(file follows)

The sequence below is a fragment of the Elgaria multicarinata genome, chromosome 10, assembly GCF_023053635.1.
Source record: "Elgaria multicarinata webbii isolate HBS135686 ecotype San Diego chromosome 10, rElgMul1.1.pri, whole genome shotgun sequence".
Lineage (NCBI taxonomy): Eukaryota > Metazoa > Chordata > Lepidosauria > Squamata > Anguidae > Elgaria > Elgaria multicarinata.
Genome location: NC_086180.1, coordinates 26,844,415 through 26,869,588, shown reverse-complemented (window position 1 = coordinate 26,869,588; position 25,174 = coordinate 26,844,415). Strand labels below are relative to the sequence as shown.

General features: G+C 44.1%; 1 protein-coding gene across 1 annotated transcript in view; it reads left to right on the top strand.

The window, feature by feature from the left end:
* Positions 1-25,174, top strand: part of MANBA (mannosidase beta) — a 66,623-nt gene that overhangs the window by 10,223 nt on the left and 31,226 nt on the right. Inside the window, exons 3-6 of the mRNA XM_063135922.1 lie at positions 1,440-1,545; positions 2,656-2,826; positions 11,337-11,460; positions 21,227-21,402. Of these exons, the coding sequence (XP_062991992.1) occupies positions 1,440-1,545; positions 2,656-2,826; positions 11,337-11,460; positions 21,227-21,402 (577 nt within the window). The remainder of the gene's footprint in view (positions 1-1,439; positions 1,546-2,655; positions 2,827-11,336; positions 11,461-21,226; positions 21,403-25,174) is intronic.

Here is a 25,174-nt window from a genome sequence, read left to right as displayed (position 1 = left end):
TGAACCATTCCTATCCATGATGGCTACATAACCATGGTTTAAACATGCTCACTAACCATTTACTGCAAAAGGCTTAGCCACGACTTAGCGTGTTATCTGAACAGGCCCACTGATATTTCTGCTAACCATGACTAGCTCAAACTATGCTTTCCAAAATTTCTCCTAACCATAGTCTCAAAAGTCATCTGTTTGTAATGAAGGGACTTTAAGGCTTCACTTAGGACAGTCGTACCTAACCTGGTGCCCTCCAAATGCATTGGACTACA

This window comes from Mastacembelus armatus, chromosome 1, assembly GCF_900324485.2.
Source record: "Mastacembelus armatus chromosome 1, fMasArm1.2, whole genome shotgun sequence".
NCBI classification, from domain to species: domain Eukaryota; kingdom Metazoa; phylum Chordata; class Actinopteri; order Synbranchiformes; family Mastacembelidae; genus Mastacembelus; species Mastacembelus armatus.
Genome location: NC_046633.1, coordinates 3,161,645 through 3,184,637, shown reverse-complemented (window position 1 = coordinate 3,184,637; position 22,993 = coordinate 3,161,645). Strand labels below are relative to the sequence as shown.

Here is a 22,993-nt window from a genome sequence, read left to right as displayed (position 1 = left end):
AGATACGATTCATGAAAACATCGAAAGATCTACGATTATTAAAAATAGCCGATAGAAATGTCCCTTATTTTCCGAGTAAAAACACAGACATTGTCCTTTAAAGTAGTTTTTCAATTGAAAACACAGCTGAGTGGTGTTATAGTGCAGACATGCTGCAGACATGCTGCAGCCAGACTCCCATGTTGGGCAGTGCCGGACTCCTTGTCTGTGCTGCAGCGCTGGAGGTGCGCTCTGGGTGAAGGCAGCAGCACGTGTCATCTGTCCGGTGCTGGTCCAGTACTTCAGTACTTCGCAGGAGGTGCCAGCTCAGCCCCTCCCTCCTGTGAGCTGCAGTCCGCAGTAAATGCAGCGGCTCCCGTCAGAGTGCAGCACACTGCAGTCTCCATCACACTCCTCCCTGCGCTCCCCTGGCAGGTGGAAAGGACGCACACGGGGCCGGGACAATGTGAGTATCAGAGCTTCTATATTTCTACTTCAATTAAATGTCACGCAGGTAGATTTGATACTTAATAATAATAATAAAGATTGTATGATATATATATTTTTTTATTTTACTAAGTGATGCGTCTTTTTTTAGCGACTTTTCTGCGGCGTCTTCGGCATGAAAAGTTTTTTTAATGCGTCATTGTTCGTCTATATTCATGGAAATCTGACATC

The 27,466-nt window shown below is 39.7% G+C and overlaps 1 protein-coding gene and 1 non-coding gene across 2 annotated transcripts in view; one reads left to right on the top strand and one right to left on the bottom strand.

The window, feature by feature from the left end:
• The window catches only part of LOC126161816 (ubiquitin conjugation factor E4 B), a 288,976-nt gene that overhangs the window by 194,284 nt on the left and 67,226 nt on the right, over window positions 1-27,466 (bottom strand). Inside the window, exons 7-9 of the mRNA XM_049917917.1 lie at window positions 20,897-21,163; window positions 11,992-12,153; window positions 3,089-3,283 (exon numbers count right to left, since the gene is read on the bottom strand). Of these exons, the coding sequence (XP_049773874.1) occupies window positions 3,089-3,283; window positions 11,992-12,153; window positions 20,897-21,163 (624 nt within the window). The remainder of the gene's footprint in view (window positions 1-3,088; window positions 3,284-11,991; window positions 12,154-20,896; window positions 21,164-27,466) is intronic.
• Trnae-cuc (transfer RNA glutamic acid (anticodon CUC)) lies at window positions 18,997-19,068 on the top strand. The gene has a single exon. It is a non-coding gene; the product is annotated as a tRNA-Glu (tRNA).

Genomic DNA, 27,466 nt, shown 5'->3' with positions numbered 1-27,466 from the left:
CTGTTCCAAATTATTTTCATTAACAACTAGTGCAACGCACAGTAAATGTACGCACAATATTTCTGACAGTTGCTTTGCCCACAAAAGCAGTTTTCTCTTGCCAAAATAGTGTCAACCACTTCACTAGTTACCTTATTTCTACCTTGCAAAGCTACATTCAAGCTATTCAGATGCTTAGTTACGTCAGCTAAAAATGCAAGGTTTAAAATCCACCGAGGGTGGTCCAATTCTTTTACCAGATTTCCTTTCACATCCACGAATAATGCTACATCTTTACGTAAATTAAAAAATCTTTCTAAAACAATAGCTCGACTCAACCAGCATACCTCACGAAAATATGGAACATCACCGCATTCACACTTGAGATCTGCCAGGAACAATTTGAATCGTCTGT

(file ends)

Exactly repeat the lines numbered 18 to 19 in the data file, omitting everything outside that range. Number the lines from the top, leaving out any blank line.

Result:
• The window catches only part of LOC126161816 (ubiquitin conjugation factor E4 B), a 288,976-nt gene that overhangs the window by 194,284 nt on the left and 67,226 nt on the right, over window positions 1-27,466 (bottom strand). Inside the window, exons 7-9 of the mRNA XM_049917917.1 lie at window positions 20,897-21,163; window positions 11,992-12,153; window positions 3,089-3,283 (exon numbers count right to left, since the gene is read on the bottom strand). Of these exons, the coding sequence (XP_049773874.1) occupies window positions 3,089-3,283; window positions 11,992-12,153; window positions 20,897-21,163 (624 nt within the window). The remainder of the gene's footprint in view (window positions 1-3,088; window positions 3,284-11,991; window positions 12,154-20,896; window positions 21,164-27,466) is intronic.
• Trnae-cuc (transfer RNA glutamic acid (anticodon CUC)) lies at window positions 18,997-19,068 on the top strand. The gene has a single exon. It is a non-coding gene; the product is annotated as a tRNA-Glu (tRNA).